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Torment: Tides of Numenera by inXile Entertainment The very start of the game after you have landed  Torment: Tides...

Torment: Tides of Numenera Review Torment: Tides of Numenera Review

Torment: Tides of Numenera Review

Torment: Tides of Numenera Review


The very start of the game after you have landed

 Torment: Tides of Numenera is the newly envisioned child of the game Planescape: Torment. Planescape: Torment was a story driven RPG with one of the best stories ever written for an RPG. Planescape : Torment is widely considered to be one of, if not the greatest, RPGs ever made. Let's take a look and see how its progeny measures up to the sire.

Character creation screens

 The first thing you should know is that there is going to be a lot of reading involved while playing the game. Of course, this was to be expected knowing the game's history and the fact that the game was touted as a thinking man's RPG, compared to just a hack 'n' slash one. 

The first appearance of the 'sorrow'

 The world of Torment comes alive with every step and piece of dialogue. NPCs are not just there just for mundane tasks to level your character up. They, and the world they inhabit, seem to be a living breathing place. All of the characters that you meet have their own stories, and most importantly, their own needs and wants. They will lie to you, (of course you can lie right back) and attempt to use you for their own ends.

an execution

 The game succeeds in creating a beautiful strange new world to explore. One of the big differences it has from most RPGs is the character's lack of knowledge: of himself or of the world he hurtles toward in the beginning of the game. The background story the player is given is minimal, and it is meant to be that way. You have no idea of who or what you are, let alone what your purpose is. Some gamers might be put off by the lack of: ' X fathered by Z, and is supposed to free the world from the tyranny of Y'.  Torment really brings you back to the age of exploration RPGs, compared to the spoon fed ones we have become used to. Every one of your actions count, from the beginning scene to the end. Thank goodness it is not the late 90s or you would have to keep a notebook to write everything down.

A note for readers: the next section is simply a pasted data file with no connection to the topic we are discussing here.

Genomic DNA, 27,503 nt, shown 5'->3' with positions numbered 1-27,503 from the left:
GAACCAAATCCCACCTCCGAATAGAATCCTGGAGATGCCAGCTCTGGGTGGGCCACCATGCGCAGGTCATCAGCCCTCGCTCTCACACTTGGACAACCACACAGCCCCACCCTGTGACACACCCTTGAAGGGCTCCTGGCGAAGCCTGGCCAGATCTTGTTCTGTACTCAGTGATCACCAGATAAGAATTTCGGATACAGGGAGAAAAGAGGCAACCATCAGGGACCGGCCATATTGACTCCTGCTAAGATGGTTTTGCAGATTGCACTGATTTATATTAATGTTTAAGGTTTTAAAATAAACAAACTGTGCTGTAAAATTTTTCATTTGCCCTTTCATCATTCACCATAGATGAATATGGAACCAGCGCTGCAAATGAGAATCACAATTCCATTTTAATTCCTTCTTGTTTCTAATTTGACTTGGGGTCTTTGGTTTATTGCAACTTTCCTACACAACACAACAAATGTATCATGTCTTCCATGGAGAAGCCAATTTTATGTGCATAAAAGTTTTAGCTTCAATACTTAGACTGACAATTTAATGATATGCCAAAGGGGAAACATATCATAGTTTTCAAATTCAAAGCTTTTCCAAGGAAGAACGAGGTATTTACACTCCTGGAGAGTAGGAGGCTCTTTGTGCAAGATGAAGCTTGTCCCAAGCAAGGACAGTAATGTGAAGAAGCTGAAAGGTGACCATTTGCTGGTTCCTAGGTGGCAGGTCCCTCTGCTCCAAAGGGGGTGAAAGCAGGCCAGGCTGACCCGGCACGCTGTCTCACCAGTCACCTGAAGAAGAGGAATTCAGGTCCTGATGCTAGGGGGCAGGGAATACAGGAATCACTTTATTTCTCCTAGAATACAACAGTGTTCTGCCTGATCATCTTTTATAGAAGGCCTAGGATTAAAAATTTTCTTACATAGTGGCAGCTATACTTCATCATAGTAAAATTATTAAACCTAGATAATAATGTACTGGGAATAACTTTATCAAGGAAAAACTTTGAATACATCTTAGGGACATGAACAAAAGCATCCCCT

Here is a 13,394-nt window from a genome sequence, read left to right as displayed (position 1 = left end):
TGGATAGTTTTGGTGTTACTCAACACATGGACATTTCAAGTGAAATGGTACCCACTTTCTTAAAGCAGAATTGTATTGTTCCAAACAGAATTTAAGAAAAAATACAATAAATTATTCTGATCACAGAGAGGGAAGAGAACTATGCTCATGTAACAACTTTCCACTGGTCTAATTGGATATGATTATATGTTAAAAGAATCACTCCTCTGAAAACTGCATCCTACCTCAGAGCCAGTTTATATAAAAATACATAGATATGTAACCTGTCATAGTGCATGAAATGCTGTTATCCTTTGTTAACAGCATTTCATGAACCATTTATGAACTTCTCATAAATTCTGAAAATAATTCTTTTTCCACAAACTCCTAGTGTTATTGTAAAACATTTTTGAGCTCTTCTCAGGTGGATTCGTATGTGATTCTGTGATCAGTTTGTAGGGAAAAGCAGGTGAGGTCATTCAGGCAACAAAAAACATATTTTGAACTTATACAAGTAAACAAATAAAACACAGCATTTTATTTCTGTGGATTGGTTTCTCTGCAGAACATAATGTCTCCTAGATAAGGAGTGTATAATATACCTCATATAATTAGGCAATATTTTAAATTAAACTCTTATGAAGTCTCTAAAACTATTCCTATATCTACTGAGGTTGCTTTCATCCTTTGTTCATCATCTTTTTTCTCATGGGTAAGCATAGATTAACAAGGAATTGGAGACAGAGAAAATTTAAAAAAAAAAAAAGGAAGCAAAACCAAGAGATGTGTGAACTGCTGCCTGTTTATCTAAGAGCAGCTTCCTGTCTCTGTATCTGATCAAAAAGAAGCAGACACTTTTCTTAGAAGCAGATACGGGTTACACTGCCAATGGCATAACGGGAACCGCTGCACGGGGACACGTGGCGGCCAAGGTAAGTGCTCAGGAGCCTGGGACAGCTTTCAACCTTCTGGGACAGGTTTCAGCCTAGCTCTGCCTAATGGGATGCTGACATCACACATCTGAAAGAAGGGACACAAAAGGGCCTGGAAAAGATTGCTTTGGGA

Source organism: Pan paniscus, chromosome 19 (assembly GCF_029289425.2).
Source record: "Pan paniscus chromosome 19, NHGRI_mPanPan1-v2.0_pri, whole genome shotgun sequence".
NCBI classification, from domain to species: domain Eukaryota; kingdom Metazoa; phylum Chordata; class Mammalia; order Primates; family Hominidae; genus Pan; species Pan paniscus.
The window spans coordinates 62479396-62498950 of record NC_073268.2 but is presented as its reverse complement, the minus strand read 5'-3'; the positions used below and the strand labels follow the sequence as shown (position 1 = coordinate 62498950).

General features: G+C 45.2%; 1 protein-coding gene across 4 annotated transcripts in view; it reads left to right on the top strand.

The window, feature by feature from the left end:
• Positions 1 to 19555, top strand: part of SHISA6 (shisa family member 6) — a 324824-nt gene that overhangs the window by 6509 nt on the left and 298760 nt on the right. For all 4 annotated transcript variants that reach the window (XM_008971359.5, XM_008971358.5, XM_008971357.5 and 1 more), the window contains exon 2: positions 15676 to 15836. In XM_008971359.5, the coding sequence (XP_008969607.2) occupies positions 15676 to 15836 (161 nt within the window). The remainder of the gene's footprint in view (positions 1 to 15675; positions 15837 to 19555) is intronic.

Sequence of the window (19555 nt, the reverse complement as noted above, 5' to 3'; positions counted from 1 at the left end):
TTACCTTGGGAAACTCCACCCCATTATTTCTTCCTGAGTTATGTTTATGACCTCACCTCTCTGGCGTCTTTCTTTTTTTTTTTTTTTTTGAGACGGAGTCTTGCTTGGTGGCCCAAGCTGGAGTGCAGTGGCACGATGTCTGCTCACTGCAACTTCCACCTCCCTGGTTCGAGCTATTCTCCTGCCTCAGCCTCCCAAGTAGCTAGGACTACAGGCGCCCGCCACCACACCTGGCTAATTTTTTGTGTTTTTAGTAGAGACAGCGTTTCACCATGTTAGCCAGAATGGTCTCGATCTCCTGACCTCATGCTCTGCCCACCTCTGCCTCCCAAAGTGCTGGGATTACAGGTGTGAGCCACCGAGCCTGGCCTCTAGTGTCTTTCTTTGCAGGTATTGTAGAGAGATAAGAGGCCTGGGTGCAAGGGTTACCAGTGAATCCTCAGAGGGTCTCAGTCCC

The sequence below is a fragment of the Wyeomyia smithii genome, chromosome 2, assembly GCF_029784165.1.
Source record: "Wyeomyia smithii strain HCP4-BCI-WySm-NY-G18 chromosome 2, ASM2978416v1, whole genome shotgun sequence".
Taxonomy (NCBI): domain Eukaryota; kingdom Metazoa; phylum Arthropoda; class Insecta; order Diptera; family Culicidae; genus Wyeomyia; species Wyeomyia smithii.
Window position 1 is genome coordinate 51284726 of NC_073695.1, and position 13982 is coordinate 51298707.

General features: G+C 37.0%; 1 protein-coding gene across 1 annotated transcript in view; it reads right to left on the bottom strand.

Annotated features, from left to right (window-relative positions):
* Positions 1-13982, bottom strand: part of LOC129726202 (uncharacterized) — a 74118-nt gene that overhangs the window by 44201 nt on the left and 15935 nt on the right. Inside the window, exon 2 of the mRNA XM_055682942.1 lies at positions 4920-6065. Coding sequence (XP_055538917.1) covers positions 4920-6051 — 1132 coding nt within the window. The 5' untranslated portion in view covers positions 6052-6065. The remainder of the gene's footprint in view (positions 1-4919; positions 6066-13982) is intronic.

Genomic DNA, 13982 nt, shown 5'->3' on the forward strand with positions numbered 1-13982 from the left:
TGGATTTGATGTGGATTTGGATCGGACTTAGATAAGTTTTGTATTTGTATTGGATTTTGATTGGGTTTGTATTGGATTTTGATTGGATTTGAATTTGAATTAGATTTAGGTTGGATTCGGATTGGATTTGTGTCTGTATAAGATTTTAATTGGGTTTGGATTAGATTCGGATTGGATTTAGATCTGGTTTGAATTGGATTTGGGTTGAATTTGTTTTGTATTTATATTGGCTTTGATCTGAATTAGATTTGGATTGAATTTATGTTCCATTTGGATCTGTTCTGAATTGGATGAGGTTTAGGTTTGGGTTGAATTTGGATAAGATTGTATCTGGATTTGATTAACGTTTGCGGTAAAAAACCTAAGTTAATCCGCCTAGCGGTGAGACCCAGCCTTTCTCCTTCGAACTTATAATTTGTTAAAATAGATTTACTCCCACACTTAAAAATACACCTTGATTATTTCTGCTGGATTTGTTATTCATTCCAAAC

Here you can get flesh modifications

 This is definitely a first for me - an RPG that can be played through with no gratuitous violence. Torment is a bit like a Platypus, you really don't know where it actually belongs. The graphics are beautiful and the story is very compelling. Hours will slip away as you move your character through the world. If it was a normal RPG it would be excellent, but it is not normal. To play this game you have to forget all you have learned in the now 'cookie cutter' world of RPGs. Hit points, warrior class, and magic mean nothing inside this game. You will learn words like glaive, esotery, and fettles. The game and game play has as many choices to go through as a restaurant menu and more. Each encounter is a microcosm of the entire game. Do you fight, bargain, or just talk; choices, choices, and more choices. The game's flow chart must be amazing to look at. Normally an RPG's replay value is not that great, although I have played a few a couple of times through again. Torment's replayability is very high. 

Wandering through the first city

 The game's story is compelling to go through. You start the game hurtling through the abyss of space toward something, and there your in game choices begin before you even land. You find out that you are a 'cast-off' from the 'changing-god'. You were literally the last body that this 'changing-god' inhabited. The changing-god discovered how to be immortal by moving from one body to another. You are just one of many cast-offs who strangely become sentient once you are cast aside.  Your antagonist is the 'sorrow'. It is intent on destroying the changing-god and anything that he has touched, meaning you. You are presented with two NPCs who seem to detest one another. They are even worse than an old bickering married couple. Then it is off to the races. You will strive to understand what and who you are, while also trying to figure out where in this new world you belong. 


 Playing as a straight combat oriented character is not frowned  upon by the game, but I think you would miss a lot of the game's substance, nuances, and story lines. It has been stated several times that you can complete the game without any combat whatsoever. That I wouldn't know about, although I have used combat less in this game than any others. My natural tendency with some NPCs, especially threatening ones, is to cleave their skull. 

 To really try and explain the game would hardly do it justice. It would be like sitting through a lecture on a piece of art, instead of just admiring it. 

 This past year and the beginning of this one has proved to be awash in cerebral games. People who enjoyed Planescape: Torment, along with newbies, are in for a great ride.

 There is one other thing about the game we have to discuss. This was a Kickstarter game, actually the most backed one to the tune of four million dollars. The Devs changed some of the goals after the amount to reach them had already been met. I have included this link to a Q&A the Devs did with Eurogamer, so you can hear their side.



  1. Good review! Looking forward to playing this one. I already have a big stack of great RPG's to work through, but this seems like something that stands apart.

  2. Thank you sir, and it is a great game.

  3. This is not usually my domain at all and especially not online RPGs, but this might just change my mind. Really intrigued by all you had to say. Great stuff.